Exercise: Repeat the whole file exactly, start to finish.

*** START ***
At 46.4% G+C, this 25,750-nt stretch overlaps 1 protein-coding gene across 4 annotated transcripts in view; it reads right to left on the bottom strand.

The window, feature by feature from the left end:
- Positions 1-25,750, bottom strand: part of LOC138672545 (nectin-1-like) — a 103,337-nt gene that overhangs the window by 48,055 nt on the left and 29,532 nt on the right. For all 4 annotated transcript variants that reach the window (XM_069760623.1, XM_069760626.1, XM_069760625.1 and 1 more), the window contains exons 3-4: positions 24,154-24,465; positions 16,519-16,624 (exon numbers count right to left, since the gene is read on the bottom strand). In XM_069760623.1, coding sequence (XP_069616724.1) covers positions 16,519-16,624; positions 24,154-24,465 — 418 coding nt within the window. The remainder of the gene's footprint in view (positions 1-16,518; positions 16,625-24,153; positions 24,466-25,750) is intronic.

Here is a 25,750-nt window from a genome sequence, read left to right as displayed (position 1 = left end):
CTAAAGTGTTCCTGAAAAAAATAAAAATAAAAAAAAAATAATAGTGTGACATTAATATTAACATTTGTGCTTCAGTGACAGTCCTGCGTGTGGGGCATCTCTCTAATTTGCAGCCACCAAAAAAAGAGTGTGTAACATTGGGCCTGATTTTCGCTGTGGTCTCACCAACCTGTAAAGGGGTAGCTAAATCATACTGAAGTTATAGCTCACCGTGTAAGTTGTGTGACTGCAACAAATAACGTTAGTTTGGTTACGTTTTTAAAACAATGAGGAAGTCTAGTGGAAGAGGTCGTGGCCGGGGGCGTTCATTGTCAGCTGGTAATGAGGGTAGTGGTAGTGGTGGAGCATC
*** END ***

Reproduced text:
At 46.4% G+C, this 25,750-nt stretch overlaps 1 protein-coding gene across 4 annotated transcripts in view; it reads right to left on the bottom strand.

The window, feature by feature from the left end:
- Positions 1-25,750, bottom strand: part of LOC138672545 (nectin-1-like) — a 103,337-nt gene that overhangs the window by 48,055 nt on the left and 29,532 nt on the right. For all 4 annotated transcript variants that reach the window (XM_069760623.1, XM_069760626.1, XM_069760625.1 and 1 more), the window contains exons 3-4: positions 24,154-24,465; positions 16,519-16,624 (exon numbers count right to left, since the gene is read on the bottom strand). In XM_069760623.1, coding sequence (XP_069616724.1) covers positions 16,519-16,624; positions 24,154-24,465 — 418 coding nt within the window. The remainder of the gene's footprint in view (positions 1-16,518; positions 16,625-24,153; positions 24,466-25,750) is intronic.

Here is a 25,750-nt window from a genome sequence, read left to right as displayed (position 1 = left end):
CTAAAGTGTTCCTGAAAAAAATAAAAATAAAAAAAAAATAATAGTGTGACATTAATATTAACATTTGTGCTTCAGTGACAGTCCTGCGTGTGGGGCATCTCTCTAATTTGCAGCCACCAAAAAAAGAGTGTGTAACATTGGGCCTGATTTTCGCTGTGGTCTCACCAACCTGTAAAGGGGTAGCTAAATCATACTGAAGTTATAGCTCACCGTGTAAGTTGTGTGACTGCAACAAATAACGTTAGTTTGGTTACGTTTTTAAAACAATGAGGAAGTCTAGTGGAAGAGGTCGTGGCCGGGGGCGTTCATTGTCAGCTGGTAATGAGGGTAGTGGTAGTGGTGGAGCATC